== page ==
Archive | February, 2011

Oak For Court!

16 Feb

In September we wrote about Oak Reed, a Michigan teenager who was elected homecoming King at Mona Shores High only to have his candidacy invalidated on a technicality. The problem, for the administration, is that Oakleigh Marshall Reed used to be named Oakleigh Marie Reed.  So, despite the common belief that Oak earned the most votes, the school records still indicate that Oak is a girl. So no homecoming court for Oak.

Oak Reed for Homecoming King!After garnering national attention and outrage the same administration has made the laudable decision to remove King and Queen from its homecoming court in favor of gender neutral titles.  Thanks to broad support from Oak’s parents, friends, and fellow students an important step towards inclusivity has been taken.

According to the Muskegon Chronicle, the school administration quickly began examining how they could be more gender neutral and met with student leaders to make some changes. Oak responded through a statement released by the ACLU:

I’m so glad that the rules have been changed. All I wanted was a chance for all students to participate and be heard. Now my classmates and I can just focus on having a great time at our school dance.

Indeed. By simply being himself Oak has succeeded in making real changes in his community. Now they can dance , focus on being young, and get through high school, which is hard enough as it is.

Hopefully we’ll get to see the happy prom photos.

Jamaican Gay Murder Advocate Wins Grammy; 28 Gay Jamaicans Win US Asylum

14 Feb

It’s no secret that many Caribbean nations are overwhelmingly homophobic. In fact, just last night, Jamaican Reggae artist, Buju Banton won a Grammy Award – after he advocated burning homosexuals “like an old tire wheel,” and shooting “batty boys” in the head with an Uzi in some of his lyrics.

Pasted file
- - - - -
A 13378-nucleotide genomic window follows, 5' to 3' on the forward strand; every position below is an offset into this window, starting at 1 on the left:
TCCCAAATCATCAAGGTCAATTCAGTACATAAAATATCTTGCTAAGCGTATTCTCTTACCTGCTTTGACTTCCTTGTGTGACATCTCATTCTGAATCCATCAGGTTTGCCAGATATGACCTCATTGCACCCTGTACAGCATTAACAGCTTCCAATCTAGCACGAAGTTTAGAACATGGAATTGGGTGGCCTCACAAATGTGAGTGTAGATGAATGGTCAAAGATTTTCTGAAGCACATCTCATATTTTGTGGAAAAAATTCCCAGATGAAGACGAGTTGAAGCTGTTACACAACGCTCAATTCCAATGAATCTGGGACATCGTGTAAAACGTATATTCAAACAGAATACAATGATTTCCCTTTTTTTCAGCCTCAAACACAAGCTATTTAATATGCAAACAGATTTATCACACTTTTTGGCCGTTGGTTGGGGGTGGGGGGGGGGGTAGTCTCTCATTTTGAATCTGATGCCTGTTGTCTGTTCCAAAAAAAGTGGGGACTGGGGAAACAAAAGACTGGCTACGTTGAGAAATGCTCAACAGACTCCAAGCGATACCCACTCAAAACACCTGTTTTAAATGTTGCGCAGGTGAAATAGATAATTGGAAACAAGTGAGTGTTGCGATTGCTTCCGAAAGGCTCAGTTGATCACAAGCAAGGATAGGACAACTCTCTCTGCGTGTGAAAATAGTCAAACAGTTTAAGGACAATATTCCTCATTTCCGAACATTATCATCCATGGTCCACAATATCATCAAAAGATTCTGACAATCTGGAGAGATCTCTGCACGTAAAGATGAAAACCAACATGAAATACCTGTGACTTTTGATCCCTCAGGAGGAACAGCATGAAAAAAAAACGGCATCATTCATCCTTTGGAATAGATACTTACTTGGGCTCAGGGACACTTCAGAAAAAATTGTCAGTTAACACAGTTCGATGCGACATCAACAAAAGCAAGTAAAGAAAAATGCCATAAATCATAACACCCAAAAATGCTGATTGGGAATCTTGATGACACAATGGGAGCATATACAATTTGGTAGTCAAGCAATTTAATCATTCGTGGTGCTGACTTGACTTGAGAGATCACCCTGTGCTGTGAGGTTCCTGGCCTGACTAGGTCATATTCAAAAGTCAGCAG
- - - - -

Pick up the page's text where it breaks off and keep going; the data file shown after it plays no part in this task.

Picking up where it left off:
Gay murder advocate and Grammy Award Winning Jamaican Reggae Artist, Buju Banton

Speaking as someone who also suffered from an anti-gay assault in the Bahamas, it seems that homophobia is deeply rooted in the religious teachings in some Caribbean nations. In recent years, there have been dozens of hate crimes reported in St. Maarten, Jamaica, The Bahamas and others. In fact, in 2006, TIME Magazine dubbed Jamaica “The Most Homophobic Place on Earth.”

The hatred and ignorance is clearly out of control. And considering the recent murder of David Kato in Uganda and the halted deportation of Brenda Namigadde, it’s important to know that you can be safe in countries which don’t criminalize who we are. Immigration Equality is an organization which maintains the largest network of pro-bono attorneys, in addition to its in-house legal staff, dedicated solely to seeking asylum for Lesbians, Gays, Bi-sexual and Transgender (LGBT) asylum seekers. So it was good to hear from our friends at Immigration Equality that “An overwhelming number of the victories, 38, were for clients from the Caribbean, with 28 of those for individuals from Jamaica.”

Congratulations to those who won asylum to a place that at least doesn’t criminalize love. Let’s keep hoping for change in those countries where millions more fear their own murders daily.